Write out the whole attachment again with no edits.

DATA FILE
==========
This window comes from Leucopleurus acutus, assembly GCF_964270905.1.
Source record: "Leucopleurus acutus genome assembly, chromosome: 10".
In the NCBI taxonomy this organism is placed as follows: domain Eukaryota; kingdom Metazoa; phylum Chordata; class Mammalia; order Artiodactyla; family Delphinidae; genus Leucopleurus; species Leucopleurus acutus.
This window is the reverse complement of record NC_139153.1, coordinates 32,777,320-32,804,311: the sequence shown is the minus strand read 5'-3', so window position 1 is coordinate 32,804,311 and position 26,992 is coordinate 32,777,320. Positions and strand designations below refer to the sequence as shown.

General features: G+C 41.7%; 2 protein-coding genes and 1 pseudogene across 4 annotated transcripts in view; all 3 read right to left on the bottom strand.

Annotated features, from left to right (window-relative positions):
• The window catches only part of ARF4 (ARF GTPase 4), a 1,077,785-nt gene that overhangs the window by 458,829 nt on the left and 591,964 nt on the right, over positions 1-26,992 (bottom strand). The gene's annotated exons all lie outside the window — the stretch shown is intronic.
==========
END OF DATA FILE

This window comes from Leucopleurus acutus, assembly GCF_964270905.1.
Source record: "Leucopleurus acutus genome assembly, chromosome: 10".
In the NCBI taxonomy this organism is placed as follows: domain Eukaryota; kingdom Metazoa; phylum Chordata; class Mammalia; order Artiodactyla; family Delphinidae; genus Leucopleurus; species Leucopleurus acutus.
This window is the reverse complement of record NC_139153.1, coordinates 32,777,320-32,804,311: the sequence shown is the minus strand read 5'-3', so window position 1 is coordinate 32,804,311 and position 26,992 is coordinate 32,777,320. Positions and strand designations below refer to the sequence as shown.

General features: G+C 41.7%; 2 protein-coding genes and 1 pseudogene across 4 annotated transcripts in view; all 3 read right to left on the bottom strand.

Annotated features, from left to right (window-relative positions):
• The window catches only part of ARF4 (ARF GTPase 4), a 1,077,785-nt gene that overhangs the window by 458,829 nt on the left and 591,964 nt on the right, over positions 1-26,992 (bottom strand). The gene's annotated exons all lie outside the window — the stretch shown is intronic.